Analysis of Cash Flow Statements

Understanding and Analyzing Cash Flow Statements | CFA Level I FSA

In this comprehensive guide, we will delve into the analysis of cash flow statements. Our focus will be on:

Sources and Uses of Cash

As a company progresses through its life cycle, its cash flow patterns change. Let’s break down how cash flow behaves in different stages of a company’s growth:

A. Early Growth Stage

During the early stages, a firm may experience:

  • Negative operating cash flow due to cash used for purchasing inventory and developing capabilities.
  • Negative investing cash flow as the company acquires long-term assets.
  • External financing through issuing debt or equity securities to cover negative cash flows.

B. Sustainable Stage

A sustainable company has the following cash flow characteristics:

Key aspects to analyze in cash flow statements:

Calculating and Analyzing Free Cash Flow (FCF)

Free cash flow (FCF) is the excess of net cash flow from operations (CFO) over capital expenditures, indicating a company’s ability to generate cash after accounting for the investments required to maintain or expand its asset base. A consistently positive FCF is indicative of a more sustainable company.

Calculate Free Cash Flow to the Firm (FCFF) and Free Cash Flow to Equity (FCFE):

Formula for FCFF:

FCFF = CFOFixed Capital Investments + After-tax Interest

Formula for FCFE:

FCFE = CFOFixed Capital Investments + Net Borrowing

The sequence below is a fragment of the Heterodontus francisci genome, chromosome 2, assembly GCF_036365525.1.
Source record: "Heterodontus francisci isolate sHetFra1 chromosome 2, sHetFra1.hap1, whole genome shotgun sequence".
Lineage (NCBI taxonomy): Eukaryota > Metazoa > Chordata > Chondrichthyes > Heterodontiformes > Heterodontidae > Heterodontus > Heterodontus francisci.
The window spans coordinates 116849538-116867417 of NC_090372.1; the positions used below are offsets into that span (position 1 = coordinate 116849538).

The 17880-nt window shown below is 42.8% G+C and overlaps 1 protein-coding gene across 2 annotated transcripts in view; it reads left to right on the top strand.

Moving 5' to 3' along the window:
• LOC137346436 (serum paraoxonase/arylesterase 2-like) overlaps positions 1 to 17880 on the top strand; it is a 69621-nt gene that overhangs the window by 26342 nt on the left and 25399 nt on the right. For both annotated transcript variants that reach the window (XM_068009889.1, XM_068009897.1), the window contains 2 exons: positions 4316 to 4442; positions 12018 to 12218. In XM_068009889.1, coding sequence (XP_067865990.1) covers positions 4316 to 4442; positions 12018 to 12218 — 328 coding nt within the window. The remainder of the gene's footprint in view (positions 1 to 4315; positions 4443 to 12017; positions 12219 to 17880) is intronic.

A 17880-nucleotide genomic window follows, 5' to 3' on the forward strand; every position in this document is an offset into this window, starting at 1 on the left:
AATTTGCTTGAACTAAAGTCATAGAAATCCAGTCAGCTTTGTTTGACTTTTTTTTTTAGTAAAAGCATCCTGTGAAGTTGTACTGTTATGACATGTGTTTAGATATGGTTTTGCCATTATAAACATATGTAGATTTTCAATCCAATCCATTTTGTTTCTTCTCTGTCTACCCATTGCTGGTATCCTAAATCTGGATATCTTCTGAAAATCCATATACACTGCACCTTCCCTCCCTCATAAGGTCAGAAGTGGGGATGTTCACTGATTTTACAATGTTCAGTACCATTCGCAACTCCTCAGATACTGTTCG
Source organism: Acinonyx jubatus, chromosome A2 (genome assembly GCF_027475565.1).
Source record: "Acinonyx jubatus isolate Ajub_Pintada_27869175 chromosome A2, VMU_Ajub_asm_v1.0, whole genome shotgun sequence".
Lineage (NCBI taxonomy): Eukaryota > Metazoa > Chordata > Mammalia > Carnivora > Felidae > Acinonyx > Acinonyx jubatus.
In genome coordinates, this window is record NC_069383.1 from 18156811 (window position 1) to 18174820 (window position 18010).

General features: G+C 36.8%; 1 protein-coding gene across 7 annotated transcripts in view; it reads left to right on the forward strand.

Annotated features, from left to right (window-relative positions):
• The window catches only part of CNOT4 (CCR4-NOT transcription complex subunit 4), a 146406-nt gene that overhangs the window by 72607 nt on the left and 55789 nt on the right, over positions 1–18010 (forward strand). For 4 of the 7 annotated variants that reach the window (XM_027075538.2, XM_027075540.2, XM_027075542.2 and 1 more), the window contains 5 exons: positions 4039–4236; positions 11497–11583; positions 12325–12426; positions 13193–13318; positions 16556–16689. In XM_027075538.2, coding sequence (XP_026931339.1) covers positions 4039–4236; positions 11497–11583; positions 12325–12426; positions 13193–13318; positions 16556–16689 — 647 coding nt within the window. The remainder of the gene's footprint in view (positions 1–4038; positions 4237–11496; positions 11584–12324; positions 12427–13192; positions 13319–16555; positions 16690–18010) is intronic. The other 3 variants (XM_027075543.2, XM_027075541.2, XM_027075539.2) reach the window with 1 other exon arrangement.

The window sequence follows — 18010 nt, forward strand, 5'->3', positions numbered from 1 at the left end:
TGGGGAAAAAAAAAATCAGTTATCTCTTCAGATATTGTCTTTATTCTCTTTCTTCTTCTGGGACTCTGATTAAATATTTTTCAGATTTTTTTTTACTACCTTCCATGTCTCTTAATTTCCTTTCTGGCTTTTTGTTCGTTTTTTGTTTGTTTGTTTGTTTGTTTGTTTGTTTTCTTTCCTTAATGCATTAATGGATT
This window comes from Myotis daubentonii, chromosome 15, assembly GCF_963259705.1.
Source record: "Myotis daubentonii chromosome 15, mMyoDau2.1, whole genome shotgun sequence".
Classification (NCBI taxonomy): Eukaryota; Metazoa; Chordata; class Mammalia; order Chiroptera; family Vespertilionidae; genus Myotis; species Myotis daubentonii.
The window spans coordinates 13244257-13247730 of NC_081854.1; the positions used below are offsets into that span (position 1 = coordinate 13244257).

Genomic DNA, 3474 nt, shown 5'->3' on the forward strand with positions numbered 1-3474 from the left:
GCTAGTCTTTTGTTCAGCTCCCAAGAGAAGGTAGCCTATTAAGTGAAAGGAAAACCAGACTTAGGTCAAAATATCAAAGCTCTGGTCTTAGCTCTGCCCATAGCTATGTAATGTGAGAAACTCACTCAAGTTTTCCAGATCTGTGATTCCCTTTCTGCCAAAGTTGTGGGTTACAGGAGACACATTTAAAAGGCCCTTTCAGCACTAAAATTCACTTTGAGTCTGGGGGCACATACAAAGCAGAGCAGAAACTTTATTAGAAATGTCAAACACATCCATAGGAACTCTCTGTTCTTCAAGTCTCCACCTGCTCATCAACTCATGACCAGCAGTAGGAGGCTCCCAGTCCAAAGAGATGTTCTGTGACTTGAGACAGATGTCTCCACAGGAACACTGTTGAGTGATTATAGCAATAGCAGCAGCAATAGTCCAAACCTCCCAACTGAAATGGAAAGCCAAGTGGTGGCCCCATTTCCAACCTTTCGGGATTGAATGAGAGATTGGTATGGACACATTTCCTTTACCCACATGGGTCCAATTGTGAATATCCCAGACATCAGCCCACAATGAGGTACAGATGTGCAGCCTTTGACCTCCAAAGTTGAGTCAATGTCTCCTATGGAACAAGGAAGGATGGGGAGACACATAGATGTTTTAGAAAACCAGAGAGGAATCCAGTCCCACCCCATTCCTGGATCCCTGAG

A positive FCFE means that the company has enough cash flow to cover capital expenditures and debt repayment, with surplus cash available for distribution to shareholders.

Cash Flow Ratios

Cash flow ratios can be divided into performance ratios and coverage ratios, providing insights into a company’s profitability and solvency.

Performance Ratios:

Coverage Ratios:

Common-Size Analysis on Cash Flow Statements

Common-size cash flow statements can be expressed as a percentage of net revenue or total assets, facilitating comparisons of relative cash flows across periods or different firms.


Analyzing common-size cash flow statements for a firm over three years, we can observe the following:

  • CFO has been increasing as a percentage of revenues.
  • Upon further inspection, the increase can be attributed to decreasing cash paid to suppliers over the years.

This peculiar change could be due to a significant drop in the cost of inventory or aggressive accounting tactics, such as accruing large amounts under accounts payable. The analyst should investigate by examining the balance sheets and income statements for these years.


Understanding and analyzing cash flow statements are crucial for assessing a company’s financial health and sustainability. By evaluating sources and uses of cash, calculating free cash flow, analyzing cash flow ratios, and performing common-size analysis, you can gain valuable insights into a company’s performance, solvency, and growth prospects. Remember to always dig deeper and investigate any unusual patterns or discrepancies to make informed decisions.

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